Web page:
Summary

Winner of the National Book Award for The Noonday Demon and a board member of the National Gay and Lesbian Task Force, the Cold Spring Harbor Laboratory, and Columbia Medical School, Solomon began seeing illness and identity as related when he covered the deaf pride movement in the 1990s. Here, he expands on this notion by exploring how families deal with children who fall outside the perceived boundaries of normal-those with dwarfism, Down syndrome, or exceptional genius, for instance, or who commit serious crimes-showing how both family and children redefine themselves. Not specialized; there will be broad interest.


From the National Book Award–winning author of The Noonday Demon: An Atlas of Depression comes a monumental new work, a decade in the writing, about family. In Far from the Tree, Andrew Solomon tells the stories of parents who not only learn to deal with their exceptional children but also find profound meaning in doing so.

Solomon’s startling proposition is that diversity is what unites us all. He writes about families coping with deafness, dwarfism, Down syndrome, autism, schizophrenia, multiple severe disabilities, with children who are prodigies, who are conceived in rape, who become criminals, who are transgender. While each of these characteristics is potentially isolating, the experience of difference within families is universal, as are the triumphs of love Solomon documents in every chapter.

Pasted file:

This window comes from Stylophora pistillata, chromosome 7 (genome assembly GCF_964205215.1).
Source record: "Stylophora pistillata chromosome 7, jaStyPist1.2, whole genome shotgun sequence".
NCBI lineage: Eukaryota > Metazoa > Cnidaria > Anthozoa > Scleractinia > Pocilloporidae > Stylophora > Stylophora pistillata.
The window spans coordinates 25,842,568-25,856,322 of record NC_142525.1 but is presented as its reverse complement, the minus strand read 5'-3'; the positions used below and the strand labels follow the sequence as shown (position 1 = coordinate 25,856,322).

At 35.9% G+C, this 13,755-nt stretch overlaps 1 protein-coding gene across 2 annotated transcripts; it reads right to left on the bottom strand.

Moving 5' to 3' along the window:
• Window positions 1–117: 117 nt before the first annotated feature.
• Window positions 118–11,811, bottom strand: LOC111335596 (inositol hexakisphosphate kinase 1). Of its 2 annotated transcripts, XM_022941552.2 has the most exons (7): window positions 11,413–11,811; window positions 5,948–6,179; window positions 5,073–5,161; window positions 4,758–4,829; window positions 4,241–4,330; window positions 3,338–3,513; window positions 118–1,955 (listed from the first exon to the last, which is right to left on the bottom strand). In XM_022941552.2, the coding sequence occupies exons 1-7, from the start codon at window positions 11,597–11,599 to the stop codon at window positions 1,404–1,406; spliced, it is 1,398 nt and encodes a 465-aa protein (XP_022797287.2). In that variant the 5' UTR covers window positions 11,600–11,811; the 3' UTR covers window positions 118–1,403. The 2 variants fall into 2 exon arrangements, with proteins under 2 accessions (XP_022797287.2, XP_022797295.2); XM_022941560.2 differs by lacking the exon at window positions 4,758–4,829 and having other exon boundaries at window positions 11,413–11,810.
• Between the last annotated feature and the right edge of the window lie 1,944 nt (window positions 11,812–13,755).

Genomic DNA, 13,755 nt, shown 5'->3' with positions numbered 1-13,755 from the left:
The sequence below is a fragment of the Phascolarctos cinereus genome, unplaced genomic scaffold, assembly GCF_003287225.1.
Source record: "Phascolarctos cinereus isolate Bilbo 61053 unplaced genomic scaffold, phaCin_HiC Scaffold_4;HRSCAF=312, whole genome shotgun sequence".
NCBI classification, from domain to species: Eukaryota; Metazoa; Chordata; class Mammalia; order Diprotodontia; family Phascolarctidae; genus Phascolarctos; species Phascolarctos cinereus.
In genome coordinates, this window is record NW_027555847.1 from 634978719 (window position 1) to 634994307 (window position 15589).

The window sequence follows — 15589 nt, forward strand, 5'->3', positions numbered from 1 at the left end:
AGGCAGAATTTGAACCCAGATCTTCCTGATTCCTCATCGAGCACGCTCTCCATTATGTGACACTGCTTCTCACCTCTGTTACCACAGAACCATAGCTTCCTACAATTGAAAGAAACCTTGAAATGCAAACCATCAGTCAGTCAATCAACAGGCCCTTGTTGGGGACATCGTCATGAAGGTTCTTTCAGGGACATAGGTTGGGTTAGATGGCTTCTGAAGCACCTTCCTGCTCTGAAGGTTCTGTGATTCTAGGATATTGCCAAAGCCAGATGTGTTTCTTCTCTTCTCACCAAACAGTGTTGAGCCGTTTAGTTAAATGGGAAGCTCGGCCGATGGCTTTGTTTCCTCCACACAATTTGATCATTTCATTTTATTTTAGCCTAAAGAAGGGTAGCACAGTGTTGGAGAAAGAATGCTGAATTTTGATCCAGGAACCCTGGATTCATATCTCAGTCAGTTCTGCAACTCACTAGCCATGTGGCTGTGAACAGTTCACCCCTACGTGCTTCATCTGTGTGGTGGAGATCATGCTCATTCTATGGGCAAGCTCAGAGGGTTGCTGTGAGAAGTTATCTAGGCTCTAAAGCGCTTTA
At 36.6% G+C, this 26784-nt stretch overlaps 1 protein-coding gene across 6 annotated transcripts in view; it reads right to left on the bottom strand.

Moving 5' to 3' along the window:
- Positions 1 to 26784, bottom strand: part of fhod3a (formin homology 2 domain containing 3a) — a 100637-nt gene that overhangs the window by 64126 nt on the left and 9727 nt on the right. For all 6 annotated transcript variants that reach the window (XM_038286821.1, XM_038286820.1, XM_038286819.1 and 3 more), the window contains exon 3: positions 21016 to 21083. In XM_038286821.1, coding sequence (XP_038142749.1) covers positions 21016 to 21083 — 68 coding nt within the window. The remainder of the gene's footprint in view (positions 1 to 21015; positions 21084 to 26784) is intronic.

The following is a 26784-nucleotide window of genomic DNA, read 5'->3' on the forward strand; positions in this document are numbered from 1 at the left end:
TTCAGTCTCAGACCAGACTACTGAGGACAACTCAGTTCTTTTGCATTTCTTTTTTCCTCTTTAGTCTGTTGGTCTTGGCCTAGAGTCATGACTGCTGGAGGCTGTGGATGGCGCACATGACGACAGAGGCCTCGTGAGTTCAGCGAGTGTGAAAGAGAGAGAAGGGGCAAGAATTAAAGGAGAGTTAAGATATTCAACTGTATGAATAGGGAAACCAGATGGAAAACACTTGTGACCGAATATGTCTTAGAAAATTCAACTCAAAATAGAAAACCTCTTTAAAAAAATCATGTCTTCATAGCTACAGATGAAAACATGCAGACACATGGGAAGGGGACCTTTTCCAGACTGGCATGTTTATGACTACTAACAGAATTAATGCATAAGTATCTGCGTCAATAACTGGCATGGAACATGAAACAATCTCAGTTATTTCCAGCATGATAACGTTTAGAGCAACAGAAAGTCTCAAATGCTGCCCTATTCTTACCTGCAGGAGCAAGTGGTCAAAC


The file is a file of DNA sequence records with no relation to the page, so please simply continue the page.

All parenting turns on a crucial question: to what extent parents should accept their children for who they are, and to what extent they should help them become their best selves. Drawing on forty thousand pages of interview transcripts with more than three hundred families, Solomon mines the eloquence of ordinary people facing extreme challenges. Whether considering prenatal screening for genetic disorders, cochlear implants for the deaf, or gender reassignment surgery for transgender people, Solomon narrates a universal struggle toward compassion. Many families grow closer through caring for a challenging child; most discover supportive communities of others similarly affected; some are inspired to become advocates and activists, celebrating the very conditions they once feared. Woven into their courageous and affirming stories is Solomon’s journey to accepting his own identity, which culminated in his midlife decision, influenced by this research, to become a parent.

Elegantly reported by a spectacularly original thinker, Far from the Tree explores themes of generosity, acceptance, and tolerance—all rooted in the insight that love can transcend every prejudice. This crucial and revelatory book expands our definition of what it is to be human.